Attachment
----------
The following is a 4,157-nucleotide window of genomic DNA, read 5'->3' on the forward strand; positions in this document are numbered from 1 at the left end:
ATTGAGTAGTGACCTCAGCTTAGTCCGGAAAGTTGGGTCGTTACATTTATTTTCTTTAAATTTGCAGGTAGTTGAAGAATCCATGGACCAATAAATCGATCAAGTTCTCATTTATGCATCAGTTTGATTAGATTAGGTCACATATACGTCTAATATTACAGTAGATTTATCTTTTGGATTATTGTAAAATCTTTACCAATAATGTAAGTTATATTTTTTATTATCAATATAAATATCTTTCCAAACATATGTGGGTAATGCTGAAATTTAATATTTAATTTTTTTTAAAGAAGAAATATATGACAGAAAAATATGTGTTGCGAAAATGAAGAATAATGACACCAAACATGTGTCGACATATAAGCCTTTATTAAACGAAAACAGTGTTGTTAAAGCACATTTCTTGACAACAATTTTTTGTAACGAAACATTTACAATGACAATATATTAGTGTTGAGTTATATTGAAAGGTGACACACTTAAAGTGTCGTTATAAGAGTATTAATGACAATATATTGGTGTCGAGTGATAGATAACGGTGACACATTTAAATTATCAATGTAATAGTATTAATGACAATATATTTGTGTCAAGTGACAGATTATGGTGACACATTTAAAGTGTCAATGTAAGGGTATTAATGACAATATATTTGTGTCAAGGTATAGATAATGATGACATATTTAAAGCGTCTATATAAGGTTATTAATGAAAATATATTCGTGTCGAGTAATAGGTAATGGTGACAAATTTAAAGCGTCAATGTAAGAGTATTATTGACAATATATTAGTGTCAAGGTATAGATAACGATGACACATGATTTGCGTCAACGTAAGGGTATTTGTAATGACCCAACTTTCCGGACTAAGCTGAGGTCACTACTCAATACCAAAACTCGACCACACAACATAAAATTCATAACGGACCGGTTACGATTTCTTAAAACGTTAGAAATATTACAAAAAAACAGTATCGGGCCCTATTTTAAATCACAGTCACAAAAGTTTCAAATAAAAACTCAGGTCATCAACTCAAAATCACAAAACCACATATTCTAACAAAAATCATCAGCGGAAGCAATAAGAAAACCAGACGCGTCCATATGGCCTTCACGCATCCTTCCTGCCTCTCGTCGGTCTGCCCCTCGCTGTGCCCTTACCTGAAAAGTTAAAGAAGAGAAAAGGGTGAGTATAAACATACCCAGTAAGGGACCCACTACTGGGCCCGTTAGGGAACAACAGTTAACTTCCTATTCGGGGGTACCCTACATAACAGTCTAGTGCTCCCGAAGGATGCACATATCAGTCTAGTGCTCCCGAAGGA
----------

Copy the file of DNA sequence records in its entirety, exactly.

The following is a 4,157-nucleotide window of genomic DNA, read 5'->3' on the forward strand; positions in this document are numbered from 1 at the left end:
ATTGAGTAGTGACCTCAGCTTAGTCCGGAAAGTTGGGTCGTTACATTTATTTTCTTTAAATTTGCAGGTAGTTGAAGAATCCATGGACCAATAAATCGATCAAGTTCTCATTTATGCATCAGTTTGATTAGATTAGGTCACATATACGTCTAATATTACAGTAGATTTATCTTTTGGATTATTGTAAAATCTTTACCAATAATGTAAGTTATATTTTTTATTATCAATATAAATATCTTTCCAAACATATGTGGGTAATGCTGAAATTTAATATTTAATTTTTTTTAAAGAAGAAATATATGACAGAAAAATATGTGTTGCGAAAATGAAGAATAATGACACCAAACATGTGTCGACATATAAGCCTTTATTAAACGAAAACAGTGTTGTTAAAGCACATTTCTTGACAACAATTTTTTGTAACGAAACATTTACAATGACAATATATTAGTGTTGAGTTATATTGAAAGGTGACACACTTAAAGTGTCGTTATAAGAGTATTAATGACAATATATTGGTGTCGAGTGATAGATAACGGTGACACATTTAAATTATCAATGTAATAGTATTAATGACAATATATTTGTGTCAAGTGACAGATTATGGTGACACATTTAAAGTGTCAATGTAAGGGTATTAATGACAATATATTTGTGTCAAGGTATAGATAATGATGACATATTTAAAGCGTCTATATAAGGTTATTAATGAAAATATATTCGTGTCGAGTAATAGGTAATGGTGACAAATTTAAAGCGTCAATGTAAGAGTATTATTGACAATATATTAGTGTCAAGGTATAGATAACGATGACACATGATTTGCGTCAACGTAAGGGTATTTGTAATGACCCAACTTTCCGGACTAAGCTGAGGTCACTACTCAATACCAAAACTCGACCACACAACATAAAATTCATAACGGACCGGTTACGATTTCTTAAAACGTTAGAAATATTACAAAAAAACAGTATCGGGCCCTATTTTAAATCACAGTCACAAAAGTTTCAAATAAAAACTCAGGTCATCAACTCAAAATCACAAAACCACATATTCTAACAAAAATCATCAGCGGAAGCAATAAGAAAACCAGACGCGTCCATATGGCCTTCACGCATCCTTCCTGCCTCTCGTCGGTCTGCCCCTCGCTGTGCCCTTACCTGAAAAGTTAAAGAAGAGAAAAGGGTGAGTATAAACATACCCAGTAAGGGACCCACTACTGGGCCCGTTAGGGAACAACAGTTAACTTCCTATTCGGGGGTACCCTACATAACAGTCTAGTGCTCCCGAAGGATGCACATATCAGTCTAGTGCTCCCGAAGGA